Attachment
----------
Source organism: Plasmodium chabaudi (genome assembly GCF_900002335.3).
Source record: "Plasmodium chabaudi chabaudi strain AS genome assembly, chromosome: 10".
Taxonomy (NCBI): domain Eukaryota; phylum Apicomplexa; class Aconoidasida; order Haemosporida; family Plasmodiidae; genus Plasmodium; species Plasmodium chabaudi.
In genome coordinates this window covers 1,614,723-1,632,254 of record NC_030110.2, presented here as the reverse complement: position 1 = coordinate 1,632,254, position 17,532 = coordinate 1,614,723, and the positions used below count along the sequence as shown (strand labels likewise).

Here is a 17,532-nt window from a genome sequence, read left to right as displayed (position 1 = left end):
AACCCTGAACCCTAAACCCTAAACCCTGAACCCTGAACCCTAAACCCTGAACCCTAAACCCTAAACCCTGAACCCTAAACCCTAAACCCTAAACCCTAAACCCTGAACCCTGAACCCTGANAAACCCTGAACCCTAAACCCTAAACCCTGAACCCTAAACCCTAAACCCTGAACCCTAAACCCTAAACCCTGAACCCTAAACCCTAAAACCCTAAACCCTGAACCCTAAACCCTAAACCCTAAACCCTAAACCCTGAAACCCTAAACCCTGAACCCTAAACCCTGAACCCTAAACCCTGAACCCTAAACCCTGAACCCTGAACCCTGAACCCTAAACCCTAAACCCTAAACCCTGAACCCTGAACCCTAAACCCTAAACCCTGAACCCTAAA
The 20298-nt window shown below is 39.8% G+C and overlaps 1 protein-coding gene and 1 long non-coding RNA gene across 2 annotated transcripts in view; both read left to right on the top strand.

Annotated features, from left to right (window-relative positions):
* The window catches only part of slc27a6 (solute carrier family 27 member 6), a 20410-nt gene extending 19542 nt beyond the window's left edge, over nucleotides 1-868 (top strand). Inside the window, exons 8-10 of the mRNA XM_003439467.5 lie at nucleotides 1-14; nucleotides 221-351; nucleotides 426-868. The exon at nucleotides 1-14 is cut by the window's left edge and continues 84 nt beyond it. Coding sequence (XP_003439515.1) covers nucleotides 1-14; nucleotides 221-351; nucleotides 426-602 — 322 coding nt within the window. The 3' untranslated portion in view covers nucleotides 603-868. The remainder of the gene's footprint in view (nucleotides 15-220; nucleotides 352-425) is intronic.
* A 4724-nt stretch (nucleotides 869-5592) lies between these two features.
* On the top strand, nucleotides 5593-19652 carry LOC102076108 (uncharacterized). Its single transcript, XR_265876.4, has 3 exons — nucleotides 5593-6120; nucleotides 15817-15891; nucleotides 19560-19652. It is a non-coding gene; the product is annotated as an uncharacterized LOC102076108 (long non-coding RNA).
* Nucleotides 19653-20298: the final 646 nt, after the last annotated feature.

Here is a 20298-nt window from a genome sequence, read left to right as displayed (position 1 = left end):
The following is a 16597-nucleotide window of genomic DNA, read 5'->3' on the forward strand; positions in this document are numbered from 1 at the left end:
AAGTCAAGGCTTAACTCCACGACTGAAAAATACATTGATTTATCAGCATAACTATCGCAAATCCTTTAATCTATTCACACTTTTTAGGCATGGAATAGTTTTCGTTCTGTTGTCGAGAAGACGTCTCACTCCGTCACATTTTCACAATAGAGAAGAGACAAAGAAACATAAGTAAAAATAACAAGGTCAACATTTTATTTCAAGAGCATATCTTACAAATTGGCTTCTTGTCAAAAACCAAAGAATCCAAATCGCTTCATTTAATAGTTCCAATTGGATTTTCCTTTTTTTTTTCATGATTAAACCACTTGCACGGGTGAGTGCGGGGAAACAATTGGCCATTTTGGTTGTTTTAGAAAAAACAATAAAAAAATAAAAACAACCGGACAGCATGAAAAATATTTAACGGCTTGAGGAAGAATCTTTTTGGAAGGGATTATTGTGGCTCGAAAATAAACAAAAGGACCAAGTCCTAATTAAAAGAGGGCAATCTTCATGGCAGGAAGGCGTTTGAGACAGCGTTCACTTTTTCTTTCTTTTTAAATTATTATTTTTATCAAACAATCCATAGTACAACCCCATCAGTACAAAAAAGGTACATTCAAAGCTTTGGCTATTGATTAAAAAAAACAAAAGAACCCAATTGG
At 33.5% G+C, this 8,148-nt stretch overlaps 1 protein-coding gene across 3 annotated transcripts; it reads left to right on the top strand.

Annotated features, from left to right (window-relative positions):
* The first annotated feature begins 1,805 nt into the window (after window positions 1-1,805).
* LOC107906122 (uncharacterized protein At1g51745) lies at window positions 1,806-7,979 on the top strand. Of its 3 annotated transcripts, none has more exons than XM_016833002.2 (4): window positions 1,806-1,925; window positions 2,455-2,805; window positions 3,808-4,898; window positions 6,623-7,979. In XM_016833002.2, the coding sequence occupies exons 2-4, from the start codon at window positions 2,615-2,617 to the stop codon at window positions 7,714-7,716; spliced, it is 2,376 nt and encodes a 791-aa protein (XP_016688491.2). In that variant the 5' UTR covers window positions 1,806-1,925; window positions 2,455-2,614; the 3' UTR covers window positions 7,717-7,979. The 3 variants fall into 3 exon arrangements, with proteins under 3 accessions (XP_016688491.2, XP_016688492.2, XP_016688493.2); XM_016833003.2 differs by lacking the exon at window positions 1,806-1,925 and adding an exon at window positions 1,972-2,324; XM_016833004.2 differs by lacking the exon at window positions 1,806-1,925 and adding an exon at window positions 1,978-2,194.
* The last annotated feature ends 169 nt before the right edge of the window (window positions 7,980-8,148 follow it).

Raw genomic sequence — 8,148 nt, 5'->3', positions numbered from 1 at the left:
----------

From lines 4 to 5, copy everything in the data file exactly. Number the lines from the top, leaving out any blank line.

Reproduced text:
In genome coordinates this window covers 1,614,723-1,632,254 of record NC_030110.2, presented here as the reverse complement: position 1 = coordinate 1,632,254, position 17,532 = coordinate 1,614,723, and the positions used below count along the sequence as shown (strand labels likewise).

Here is a 17,532-nt window from a genome sequence, read left to right as displayed (position 1 = left end):